Normal day, let me be aware of the treasure you are.
Let me not pass you by in quest
of some rare and perfect tomorrow.
~Mary Jean Irion
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Peppermint Twist
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Quoted from Victoria
I tend to avoid actively boiling water for making herb teas (and green tea)...Flowers and leaves extract faster, and don't need fully boiling water.  If I am going to drink something for it's medicinal benefits, such as the mint family for digestive distress, I will pour on water just short of boiling, and let it steep at least 10 minutes, and probably leave the bag in the cup.  If I am drinking it just for it's delightful taste, I will use water just short of boiling and let it steep only for a couple of minutes, then remove the bag.  You get a more delicate taste that way.

Regarding peppermint tea, specifically (my fave, tied with Earl Grey), I always make mine what I am gathering ya'll would consider incredibly strong.  The boiling water here at work is truly BOILING, I think it is beyond boiling.  I add it to my Thermos cup with my peppermint tea bag and just leave the bag in forever.  It takes a VERY long time to even cool down enough to drink.  By the time it cools down enough to not burn your tongue (or my tongue, anyway--my grandma, mom, and sister, as well as my Aunt Virginia, all have these tongues of steel and can drinking boiling hot beverages, but I didn't inherit the steel tongue, I got a regular one), the peppermint has brewed very strong.  Even after that, I just leave the bag in.  I usually use it twice or even three times (I have a Thermos full of water on my desk and just keep refilling my tea all day--it is a wondermous system!).  I find that there is no possible way for peppermint tea to be too strong for this O non.  I just love the taste and find it sort of a bracing, refreshing tonic.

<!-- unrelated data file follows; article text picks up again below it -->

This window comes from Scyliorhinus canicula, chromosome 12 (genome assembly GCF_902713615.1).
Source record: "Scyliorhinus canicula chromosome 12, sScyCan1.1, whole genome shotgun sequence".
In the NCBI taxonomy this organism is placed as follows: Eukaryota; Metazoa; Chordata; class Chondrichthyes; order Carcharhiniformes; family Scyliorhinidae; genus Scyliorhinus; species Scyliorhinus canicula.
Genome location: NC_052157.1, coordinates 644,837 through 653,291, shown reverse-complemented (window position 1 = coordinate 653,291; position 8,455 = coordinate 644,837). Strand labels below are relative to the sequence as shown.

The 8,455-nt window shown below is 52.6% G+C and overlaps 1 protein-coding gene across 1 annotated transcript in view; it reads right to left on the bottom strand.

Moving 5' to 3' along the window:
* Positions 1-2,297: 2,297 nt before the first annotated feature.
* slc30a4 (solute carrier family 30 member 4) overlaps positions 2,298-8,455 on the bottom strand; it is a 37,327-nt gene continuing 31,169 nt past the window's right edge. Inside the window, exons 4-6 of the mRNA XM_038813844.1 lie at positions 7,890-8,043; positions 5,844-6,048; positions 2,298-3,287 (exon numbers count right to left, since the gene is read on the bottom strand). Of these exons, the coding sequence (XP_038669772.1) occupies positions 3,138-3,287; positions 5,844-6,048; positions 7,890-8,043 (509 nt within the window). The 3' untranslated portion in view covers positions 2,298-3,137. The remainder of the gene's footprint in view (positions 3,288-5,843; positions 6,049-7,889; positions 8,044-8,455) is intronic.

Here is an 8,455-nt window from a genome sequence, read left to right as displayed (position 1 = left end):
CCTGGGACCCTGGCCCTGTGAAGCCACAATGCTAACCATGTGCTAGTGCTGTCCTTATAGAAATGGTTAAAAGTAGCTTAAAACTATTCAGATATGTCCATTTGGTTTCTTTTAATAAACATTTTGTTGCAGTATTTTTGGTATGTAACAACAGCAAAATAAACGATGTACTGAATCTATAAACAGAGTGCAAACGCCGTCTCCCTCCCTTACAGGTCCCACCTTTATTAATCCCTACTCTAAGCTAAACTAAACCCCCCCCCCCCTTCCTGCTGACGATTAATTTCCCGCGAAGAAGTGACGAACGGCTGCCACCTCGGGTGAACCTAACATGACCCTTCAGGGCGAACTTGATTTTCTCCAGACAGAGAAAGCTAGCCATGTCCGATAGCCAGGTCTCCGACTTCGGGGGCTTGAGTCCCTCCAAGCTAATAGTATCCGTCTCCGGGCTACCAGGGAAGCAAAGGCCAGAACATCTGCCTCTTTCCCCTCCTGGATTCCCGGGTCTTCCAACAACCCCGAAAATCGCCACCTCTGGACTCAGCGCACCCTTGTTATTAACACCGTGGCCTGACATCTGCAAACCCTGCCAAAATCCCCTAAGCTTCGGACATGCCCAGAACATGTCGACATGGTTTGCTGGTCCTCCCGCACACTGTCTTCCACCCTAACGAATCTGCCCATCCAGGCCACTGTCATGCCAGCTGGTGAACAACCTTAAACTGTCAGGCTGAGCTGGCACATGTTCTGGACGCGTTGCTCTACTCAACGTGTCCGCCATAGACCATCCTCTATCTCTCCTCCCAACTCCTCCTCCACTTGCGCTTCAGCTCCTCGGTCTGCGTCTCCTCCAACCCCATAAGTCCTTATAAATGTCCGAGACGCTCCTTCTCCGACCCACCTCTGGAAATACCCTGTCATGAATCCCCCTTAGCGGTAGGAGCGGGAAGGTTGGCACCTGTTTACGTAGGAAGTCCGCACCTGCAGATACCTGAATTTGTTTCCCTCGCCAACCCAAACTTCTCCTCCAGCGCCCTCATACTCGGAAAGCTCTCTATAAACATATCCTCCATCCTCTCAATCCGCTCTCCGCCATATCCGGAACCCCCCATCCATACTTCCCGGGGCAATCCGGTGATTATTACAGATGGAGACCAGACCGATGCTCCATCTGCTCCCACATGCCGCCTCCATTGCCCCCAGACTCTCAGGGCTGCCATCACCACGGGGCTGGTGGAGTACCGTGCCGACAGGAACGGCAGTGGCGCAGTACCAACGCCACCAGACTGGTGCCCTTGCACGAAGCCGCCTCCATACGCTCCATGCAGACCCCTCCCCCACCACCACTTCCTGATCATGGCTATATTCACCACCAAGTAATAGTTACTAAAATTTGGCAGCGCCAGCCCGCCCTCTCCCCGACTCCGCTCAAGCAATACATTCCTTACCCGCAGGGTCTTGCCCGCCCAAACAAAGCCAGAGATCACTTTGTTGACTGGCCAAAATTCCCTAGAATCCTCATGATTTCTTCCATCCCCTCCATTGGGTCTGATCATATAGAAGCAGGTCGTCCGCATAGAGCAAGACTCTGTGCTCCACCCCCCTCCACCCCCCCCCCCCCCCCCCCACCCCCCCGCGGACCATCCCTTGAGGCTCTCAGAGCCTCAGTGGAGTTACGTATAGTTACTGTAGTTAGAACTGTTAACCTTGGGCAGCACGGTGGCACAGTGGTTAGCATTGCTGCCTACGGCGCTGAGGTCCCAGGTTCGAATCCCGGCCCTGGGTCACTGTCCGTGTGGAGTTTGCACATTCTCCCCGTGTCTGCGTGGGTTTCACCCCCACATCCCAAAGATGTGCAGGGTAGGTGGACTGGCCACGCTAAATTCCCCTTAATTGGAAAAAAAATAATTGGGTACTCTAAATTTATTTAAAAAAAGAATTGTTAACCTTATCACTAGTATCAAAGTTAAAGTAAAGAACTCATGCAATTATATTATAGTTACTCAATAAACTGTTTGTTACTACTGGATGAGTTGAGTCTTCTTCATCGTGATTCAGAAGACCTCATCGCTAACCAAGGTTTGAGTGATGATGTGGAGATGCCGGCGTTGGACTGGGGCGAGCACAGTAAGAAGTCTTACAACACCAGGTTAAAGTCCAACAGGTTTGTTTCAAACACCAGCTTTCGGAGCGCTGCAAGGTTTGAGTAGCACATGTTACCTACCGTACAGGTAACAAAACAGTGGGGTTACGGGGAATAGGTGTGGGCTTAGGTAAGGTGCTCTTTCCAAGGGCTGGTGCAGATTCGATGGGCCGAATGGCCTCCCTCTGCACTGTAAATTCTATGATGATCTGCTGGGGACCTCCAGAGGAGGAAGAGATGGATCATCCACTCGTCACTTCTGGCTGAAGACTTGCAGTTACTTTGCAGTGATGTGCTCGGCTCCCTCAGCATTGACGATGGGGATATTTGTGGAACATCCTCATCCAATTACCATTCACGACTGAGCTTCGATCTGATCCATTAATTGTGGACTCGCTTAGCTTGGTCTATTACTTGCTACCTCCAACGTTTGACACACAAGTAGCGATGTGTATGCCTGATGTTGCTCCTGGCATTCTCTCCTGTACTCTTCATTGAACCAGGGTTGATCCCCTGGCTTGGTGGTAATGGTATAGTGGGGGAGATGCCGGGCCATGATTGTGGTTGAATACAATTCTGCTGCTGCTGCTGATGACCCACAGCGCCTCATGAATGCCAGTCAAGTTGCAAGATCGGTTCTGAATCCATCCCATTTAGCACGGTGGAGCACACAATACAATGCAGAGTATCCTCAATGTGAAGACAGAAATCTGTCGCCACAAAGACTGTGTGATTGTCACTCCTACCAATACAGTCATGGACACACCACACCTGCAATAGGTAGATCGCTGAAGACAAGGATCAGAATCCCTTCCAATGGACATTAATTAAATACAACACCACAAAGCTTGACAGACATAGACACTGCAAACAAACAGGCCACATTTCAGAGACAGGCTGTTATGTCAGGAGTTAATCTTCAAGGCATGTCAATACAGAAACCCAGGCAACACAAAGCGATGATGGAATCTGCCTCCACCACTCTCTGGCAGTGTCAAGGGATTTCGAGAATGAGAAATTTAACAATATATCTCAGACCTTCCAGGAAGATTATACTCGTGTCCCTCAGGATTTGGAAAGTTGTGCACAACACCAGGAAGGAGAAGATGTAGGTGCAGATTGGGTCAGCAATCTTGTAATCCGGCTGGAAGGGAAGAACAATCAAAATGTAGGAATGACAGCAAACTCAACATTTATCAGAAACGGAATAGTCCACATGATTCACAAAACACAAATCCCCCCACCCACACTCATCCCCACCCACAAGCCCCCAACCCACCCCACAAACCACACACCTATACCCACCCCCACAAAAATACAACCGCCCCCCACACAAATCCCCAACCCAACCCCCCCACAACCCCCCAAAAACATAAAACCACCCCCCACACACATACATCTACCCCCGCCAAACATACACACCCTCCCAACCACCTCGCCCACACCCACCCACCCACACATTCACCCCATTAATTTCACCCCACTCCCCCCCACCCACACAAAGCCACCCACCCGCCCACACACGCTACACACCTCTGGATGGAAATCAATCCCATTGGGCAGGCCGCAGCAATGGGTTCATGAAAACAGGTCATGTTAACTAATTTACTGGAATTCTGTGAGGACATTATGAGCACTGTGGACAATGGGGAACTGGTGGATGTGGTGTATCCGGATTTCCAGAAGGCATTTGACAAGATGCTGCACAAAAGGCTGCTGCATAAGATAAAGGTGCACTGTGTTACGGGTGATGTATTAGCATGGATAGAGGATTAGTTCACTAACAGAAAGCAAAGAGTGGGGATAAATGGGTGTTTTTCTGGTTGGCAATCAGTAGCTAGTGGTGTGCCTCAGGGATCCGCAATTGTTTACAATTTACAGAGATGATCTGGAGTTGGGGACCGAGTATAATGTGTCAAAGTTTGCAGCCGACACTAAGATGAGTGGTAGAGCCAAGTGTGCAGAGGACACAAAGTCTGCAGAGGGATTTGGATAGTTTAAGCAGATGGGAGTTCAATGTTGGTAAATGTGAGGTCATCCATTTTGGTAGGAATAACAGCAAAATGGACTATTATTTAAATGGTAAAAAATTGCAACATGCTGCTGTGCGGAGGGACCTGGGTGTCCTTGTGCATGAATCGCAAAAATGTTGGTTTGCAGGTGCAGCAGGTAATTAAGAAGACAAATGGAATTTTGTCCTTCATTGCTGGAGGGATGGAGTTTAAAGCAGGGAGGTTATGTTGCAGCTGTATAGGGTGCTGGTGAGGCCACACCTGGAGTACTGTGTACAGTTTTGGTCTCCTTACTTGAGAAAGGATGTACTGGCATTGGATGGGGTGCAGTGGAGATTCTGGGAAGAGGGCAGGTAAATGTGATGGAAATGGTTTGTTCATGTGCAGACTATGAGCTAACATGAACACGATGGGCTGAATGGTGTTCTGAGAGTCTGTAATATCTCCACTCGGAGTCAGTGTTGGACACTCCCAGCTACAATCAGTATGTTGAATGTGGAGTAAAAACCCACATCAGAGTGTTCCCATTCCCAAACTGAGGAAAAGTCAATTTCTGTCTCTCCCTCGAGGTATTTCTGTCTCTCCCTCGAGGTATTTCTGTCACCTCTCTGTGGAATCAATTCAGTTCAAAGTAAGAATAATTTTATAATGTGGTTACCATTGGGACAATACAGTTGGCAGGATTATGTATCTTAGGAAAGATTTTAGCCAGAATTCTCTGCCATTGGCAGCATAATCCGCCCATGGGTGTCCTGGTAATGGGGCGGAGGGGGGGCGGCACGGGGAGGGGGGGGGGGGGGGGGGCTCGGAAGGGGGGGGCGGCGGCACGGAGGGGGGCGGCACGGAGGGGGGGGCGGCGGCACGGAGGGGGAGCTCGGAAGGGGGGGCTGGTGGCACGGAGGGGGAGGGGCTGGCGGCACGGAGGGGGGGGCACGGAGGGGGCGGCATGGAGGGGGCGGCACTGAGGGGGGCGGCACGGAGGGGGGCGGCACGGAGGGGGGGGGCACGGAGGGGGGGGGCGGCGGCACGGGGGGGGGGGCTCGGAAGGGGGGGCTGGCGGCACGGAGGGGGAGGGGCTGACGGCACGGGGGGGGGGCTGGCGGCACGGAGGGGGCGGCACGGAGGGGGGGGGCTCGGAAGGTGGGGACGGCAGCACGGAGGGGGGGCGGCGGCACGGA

I mainly drink the Celestial Seasonings peppermint all the livelong day, but the other teas I have right this second in my desk are: